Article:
Taylor had first come across Sophocles at his Chiswick Grammar School in the 1950s and, convinced that existing translations were not sufficiently actable, he wrote his own verse translation of the three plays (although, since he was working from other translations and not from the Greek, perhaps ‘adaptation’ would be more accurate); this was published in the same year by Methuen.
Oedipus the King
On Tuesday 16 September 1986, The Theban Plays opened with Oedipus the King on BBC2. At two hours and ten minutes long, from 8.30pm, it is a long, and at times ponderous, production. Taylor gives full expression to the original play: there are no significant cuts, and the script is delivered with remarkable relaxation. This leisure goes some way to explain how a play consisting of 1530 lines can take almost two hours! At several points, the actors slow movements on and off stage are set to orchestral music. Taylor, for example, takes over four minutes over the assembling of the crowd of citizens at the start of the play. At first visible as mere slowly moving shadows in a foggy scene, soon they are distinguishable as the sick being cared for, carried, brought on stretchers and in barrows. The music, as it would need to be over this length of time, is evocative. Certainly, the relaxed pace allows the pitiful state of the crowd to be fully apprehended, but these periods of orchestral interlude can become a little tiresome, especially since there is little variation in the orchestral themes.
The set is an outdoor scene – the space in front of an enormous palace. Oedipus enters and speaks to the crowd from on high, at the top of the steps to the palace, and although this suggested power relation is underscored by his white suit and medals, contrasting starkly with the drab greys and browns of the dishevelled crowd, he does descend the steps to move amongst them and clasp their hands. Oedipus ascends the steps to continue exerting his authority as leader, but these steps become a bit of a bore when, following the arrival of his brother-in-law Creon who stands, amongst the people, Oedipus keeps running up and down the steps to make certain points.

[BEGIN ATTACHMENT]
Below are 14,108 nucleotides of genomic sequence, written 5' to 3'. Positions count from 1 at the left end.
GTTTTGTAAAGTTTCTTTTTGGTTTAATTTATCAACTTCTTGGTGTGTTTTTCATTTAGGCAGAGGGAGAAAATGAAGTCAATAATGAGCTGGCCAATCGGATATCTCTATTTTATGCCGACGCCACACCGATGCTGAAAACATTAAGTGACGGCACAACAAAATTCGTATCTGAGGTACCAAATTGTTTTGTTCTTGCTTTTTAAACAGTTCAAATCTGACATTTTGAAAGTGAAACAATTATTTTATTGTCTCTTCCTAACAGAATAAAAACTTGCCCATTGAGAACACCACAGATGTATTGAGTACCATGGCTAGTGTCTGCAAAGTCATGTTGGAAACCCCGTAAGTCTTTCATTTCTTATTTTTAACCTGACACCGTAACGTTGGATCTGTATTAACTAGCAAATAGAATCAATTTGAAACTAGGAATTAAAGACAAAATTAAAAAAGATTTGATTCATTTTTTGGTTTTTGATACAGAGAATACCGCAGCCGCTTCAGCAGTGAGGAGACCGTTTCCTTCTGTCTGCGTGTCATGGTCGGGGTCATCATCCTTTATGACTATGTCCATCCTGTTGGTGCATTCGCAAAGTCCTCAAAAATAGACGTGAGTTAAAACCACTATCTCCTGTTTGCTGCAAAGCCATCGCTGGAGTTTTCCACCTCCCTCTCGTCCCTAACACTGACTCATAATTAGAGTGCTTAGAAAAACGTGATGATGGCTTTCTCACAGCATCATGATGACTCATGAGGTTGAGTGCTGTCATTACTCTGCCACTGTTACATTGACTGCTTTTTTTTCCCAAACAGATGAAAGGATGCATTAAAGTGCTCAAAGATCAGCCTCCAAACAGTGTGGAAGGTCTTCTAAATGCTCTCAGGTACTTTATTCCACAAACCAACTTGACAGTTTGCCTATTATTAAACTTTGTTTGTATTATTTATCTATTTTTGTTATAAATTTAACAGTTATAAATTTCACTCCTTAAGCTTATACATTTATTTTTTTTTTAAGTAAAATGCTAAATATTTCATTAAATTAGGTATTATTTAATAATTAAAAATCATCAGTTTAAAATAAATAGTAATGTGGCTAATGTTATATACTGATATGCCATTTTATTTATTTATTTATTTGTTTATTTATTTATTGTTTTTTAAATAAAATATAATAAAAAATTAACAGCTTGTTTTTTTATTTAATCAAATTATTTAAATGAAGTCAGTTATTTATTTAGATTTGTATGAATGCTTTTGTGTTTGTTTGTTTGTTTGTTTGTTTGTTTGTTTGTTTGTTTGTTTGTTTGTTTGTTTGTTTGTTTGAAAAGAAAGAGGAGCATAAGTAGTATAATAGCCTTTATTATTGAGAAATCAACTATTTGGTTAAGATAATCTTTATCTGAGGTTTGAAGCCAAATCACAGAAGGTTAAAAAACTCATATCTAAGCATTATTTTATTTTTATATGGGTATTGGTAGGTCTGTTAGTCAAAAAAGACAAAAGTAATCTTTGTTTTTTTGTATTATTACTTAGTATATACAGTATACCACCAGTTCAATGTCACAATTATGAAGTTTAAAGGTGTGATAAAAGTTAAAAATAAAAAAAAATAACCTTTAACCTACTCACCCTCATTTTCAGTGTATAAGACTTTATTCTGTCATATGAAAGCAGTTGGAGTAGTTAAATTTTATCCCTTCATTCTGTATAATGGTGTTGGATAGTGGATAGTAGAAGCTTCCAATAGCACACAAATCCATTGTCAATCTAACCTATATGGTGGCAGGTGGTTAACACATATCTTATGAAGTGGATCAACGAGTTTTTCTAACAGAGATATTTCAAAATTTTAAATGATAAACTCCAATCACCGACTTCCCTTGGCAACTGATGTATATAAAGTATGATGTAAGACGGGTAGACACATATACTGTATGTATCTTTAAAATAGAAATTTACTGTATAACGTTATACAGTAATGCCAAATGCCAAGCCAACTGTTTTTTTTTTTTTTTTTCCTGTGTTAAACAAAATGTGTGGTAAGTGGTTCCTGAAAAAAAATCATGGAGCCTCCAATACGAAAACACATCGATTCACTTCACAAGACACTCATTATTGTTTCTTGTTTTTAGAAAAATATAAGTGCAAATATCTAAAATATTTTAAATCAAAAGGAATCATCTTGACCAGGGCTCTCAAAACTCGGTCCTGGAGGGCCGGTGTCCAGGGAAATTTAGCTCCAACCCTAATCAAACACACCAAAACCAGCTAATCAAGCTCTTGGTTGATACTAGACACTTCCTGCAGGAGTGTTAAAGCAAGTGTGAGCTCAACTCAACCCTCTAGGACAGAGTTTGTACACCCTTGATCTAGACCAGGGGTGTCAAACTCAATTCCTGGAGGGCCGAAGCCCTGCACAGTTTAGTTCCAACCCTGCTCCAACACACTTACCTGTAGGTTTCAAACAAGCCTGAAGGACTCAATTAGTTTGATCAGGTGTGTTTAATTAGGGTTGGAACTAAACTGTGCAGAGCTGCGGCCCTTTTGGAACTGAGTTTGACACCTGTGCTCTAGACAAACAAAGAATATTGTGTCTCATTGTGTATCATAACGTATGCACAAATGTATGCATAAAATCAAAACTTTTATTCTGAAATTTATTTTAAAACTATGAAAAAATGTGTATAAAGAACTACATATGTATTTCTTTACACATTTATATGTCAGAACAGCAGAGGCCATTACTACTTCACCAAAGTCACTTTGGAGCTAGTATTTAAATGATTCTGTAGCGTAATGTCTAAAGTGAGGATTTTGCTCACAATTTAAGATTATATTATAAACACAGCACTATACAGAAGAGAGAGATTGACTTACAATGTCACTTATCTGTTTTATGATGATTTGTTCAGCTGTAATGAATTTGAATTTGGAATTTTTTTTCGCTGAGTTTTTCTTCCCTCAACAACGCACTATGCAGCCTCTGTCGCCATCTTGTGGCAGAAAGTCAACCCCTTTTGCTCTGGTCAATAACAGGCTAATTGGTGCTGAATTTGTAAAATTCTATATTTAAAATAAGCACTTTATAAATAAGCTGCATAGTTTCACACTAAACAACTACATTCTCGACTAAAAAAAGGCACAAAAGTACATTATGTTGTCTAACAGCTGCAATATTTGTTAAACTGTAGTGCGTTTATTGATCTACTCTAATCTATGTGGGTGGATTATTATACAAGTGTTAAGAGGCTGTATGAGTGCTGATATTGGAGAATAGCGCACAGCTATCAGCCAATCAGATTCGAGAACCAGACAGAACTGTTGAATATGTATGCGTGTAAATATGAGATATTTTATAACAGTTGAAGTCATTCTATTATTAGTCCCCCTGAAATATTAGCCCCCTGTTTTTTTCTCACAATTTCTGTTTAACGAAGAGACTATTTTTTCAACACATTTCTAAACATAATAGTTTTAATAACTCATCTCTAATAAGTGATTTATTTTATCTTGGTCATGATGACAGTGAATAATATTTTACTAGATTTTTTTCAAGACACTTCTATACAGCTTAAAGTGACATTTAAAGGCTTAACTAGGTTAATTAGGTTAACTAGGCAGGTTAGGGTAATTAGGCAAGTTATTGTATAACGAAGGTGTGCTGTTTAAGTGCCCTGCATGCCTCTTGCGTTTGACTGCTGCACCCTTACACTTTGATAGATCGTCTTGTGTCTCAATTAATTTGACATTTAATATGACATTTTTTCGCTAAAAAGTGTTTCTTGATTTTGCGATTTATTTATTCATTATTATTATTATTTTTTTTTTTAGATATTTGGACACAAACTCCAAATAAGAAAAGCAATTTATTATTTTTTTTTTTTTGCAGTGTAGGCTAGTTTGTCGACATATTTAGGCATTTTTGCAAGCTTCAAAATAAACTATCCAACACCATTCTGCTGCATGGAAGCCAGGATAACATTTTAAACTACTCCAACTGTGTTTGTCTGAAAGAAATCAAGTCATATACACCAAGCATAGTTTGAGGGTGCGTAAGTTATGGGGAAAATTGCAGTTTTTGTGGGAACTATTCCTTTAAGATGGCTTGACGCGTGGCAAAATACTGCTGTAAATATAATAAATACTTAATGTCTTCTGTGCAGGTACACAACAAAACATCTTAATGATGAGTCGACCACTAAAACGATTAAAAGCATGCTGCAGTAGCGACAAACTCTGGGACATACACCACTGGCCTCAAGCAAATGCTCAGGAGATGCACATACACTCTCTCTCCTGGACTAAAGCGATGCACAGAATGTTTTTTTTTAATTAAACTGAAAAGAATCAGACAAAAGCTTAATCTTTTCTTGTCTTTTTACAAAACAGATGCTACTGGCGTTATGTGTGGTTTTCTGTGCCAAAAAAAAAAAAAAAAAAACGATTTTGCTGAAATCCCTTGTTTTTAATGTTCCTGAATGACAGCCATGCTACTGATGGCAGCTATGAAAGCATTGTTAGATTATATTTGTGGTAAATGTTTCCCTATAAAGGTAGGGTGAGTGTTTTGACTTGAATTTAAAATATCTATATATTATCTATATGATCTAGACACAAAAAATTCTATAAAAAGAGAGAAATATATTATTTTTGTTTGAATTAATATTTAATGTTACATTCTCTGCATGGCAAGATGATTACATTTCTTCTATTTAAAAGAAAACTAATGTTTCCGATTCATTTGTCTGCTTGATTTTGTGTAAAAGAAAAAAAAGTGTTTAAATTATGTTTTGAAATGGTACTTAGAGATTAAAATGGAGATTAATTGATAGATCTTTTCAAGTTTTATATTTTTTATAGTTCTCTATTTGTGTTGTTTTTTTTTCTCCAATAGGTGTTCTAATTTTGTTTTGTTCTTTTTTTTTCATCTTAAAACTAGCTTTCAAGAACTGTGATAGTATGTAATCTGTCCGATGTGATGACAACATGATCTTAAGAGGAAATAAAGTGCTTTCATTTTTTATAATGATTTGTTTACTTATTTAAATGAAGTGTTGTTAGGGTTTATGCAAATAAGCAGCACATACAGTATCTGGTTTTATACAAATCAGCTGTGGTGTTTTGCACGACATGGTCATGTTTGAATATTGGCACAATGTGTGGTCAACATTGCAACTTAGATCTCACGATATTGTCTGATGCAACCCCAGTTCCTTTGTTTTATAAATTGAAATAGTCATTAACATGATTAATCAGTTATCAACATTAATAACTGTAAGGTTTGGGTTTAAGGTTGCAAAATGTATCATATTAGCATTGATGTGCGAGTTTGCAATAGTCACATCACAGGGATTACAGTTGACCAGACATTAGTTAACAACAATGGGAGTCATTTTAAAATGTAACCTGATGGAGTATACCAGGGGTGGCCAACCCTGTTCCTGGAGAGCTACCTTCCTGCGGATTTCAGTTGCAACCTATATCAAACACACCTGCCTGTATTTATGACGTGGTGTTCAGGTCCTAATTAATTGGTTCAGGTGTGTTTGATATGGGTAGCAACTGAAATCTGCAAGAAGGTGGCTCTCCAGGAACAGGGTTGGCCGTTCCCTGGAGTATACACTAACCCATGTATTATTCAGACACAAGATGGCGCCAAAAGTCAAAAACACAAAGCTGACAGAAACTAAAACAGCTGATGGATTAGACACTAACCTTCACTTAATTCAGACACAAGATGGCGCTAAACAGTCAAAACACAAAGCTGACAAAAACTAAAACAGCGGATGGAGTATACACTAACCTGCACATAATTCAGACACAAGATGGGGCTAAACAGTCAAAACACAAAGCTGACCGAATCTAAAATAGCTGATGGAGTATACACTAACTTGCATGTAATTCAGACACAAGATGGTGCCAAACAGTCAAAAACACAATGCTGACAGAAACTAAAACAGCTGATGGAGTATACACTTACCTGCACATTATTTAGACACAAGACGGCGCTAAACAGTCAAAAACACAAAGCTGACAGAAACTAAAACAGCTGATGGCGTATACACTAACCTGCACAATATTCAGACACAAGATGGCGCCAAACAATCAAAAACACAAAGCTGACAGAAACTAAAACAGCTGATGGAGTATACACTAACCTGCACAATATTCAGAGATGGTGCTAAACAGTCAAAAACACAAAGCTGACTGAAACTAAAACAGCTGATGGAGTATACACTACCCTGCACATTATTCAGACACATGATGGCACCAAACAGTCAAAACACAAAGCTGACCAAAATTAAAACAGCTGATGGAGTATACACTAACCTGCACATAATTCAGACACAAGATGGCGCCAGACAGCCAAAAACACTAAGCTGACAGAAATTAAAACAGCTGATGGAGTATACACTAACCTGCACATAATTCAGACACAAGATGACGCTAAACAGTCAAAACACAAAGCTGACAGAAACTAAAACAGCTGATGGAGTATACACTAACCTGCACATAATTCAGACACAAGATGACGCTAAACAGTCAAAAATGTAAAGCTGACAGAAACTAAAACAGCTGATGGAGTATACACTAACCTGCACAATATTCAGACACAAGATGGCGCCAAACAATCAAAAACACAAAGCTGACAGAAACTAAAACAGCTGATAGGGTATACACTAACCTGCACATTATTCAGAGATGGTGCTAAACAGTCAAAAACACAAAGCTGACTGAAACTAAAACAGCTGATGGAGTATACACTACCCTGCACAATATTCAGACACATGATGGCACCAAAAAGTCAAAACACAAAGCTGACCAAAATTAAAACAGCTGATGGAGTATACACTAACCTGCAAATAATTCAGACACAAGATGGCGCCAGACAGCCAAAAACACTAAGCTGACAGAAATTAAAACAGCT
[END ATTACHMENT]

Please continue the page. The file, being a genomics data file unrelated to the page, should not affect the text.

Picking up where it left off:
At this point in the production, I admit, I began to find things a little too ponderous. The cameramen do good work by introducing a good deal of variety into the shots, as much as the configuration of the set allows. But the fact remains that the slow and rather static nature of the production is a bit of a turn-off. One of the major difficulties, for me, was the representation of the chorus. Dressed, like judges of a certain era, in black suits and gowns (or cloaks) with white bow-ties and ruffled shirts, their delivery of their lines befits their appearance – they speak with authority and without great emotion.
The presence of John Gielgud, who plays the blind seer Teiresias, is a treat: he brings an easy gravitas to the role. Michael Pennington delivers the role of Oedipus with a good mix of authority and uncertainty and Claire Bloom is a graceful and convincing Jocasta. The scenes between Oedipus and Creon (John Shrapnel) before Oedipus knows his true identity are played in one (rather shouty) key, but following Oedipus’ self-blinding the relationship is more nuanced. Now, of course, Creon has the authority: ‘Don’t give me orders. Those days are over. […] Now you must learn to obey’.
Hugh Hebert seems to hit the nail on the head regarding the problems of this production in his review for The Guardian: ‘Taylor chose to do it as theatre, as opera, not as television. […] I’d have liked […] a more sustained attempt to adapt to television’ (‘Televising the Thebans’, The Guardian, 17 September 1986, p. 9). The ‘old-fashioned populist’ (as the Radio Times, above, described Taylor) brought Sophocles out of the theatre and onto television but without an energetic attempt to think through what television could bring to Sophocles.
But I’ll refrain from passing judgement yet. Next up, we have Oedipus at Colonus, and then we’ll take a look at Antigone.